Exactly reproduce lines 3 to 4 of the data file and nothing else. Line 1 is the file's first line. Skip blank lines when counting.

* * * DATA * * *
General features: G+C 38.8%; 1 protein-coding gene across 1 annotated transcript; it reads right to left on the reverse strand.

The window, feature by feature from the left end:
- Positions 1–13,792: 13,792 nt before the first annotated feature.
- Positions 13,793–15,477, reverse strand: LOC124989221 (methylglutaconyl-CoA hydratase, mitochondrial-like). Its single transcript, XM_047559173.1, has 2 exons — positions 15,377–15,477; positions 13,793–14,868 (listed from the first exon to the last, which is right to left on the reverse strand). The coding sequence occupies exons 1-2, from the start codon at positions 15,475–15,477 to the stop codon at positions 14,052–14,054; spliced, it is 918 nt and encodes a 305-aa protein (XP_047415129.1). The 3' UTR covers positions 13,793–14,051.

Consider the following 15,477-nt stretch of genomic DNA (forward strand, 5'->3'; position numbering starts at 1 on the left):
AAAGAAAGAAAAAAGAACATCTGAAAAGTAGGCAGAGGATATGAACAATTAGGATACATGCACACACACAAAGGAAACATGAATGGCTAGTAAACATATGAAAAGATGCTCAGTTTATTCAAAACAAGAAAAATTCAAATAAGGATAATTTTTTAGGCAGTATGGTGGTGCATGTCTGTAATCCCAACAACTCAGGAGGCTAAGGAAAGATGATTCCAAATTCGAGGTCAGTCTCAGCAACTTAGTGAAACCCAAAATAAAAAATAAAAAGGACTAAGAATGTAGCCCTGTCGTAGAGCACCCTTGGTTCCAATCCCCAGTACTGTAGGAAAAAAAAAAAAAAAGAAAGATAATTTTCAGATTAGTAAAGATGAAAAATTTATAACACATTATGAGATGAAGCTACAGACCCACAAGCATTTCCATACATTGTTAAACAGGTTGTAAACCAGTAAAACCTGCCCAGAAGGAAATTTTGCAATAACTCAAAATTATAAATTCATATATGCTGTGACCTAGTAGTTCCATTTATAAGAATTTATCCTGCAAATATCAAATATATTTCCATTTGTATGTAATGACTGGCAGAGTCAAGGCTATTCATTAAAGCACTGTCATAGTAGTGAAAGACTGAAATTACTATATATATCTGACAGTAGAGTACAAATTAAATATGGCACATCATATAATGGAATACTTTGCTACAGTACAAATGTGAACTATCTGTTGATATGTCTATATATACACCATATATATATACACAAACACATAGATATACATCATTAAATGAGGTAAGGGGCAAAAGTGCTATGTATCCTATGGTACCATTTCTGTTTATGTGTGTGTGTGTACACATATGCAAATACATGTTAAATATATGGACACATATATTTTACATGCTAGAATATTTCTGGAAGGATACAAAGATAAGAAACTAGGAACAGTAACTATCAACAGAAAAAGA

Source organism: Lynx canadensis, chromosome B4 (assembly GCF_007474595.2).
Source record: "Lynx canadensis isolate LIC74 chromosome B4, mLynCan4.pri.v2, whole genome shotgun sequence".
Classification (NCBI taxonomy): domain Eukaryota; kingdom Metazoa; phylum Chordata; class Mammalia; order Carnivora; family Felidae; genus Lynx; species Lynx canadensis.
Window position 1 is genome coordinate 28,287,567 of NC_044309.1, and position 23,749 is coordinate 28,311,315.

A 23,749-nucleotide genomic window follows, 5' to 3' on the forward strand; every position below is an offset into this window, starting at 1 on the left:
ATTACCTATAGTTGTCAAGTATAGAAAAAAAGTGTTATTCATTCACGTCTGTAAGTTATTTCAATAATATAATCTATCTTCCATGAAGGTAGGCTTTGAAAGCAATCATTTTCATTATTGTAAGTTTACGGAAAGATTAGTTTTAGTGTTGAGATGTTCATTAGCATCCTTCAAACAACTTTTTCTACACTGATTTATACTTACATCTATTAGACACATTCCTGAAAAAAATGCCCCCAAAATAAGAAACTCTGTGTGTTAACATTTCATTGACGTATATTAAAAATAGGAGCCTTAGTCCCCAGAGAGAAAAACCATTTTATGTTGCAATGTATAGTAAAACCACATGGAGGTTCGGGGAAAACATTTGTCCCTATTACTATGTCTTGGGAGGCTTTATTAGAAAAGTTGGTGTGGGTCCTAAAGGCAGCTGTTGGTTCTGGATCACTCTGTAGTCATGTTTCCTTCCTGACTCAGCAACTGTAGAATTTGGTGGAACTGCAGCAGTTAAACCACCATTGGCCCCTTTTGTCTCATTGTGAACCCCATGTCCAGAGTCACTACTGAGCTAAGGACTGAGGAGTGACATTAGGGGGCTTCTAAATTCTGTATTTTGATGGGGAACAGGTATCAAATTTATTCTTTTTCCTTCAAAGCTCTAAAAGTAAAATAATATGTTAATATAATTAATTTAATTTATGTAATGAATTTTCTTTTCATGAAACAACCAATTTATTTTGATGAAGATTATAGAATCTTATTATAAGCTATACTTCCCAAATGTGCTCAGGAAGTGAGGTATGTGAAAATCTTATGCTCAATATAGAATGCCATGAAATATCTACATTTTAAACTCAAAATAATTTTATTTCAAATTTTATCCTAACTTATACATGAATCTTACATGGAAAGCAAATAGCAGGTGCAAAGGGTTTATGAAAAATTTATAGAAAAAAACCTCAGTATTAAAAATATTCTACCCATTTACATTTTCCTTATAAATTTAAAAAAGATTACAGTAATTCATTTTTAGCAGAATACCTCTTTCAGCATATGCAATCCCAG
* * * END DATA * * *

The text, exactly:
- Positions 1–13,792: 13,792 nt before the first annotated feature.
- Positions 13,793–15,477, reverse strand: LOC124989221 (methylglutaconyl-CoA hydratase, mitochondrial-like). Its single transcript, XM_047559173.1, has 2 exons — positions 15,377–15,477; positions 13,793–14,868 (listed from the first exon to the last, which is right to left on the reverse strand). The coding sequence occupies exons 1-2, from the start codon at positions 15,475–15,477 to the stop codon at positions 14,052–14,054; spliced, it is 918 nt and encodes a 305-aa protein (XP_047415129.1). The 3' UTR covers positions 13,793–14,051.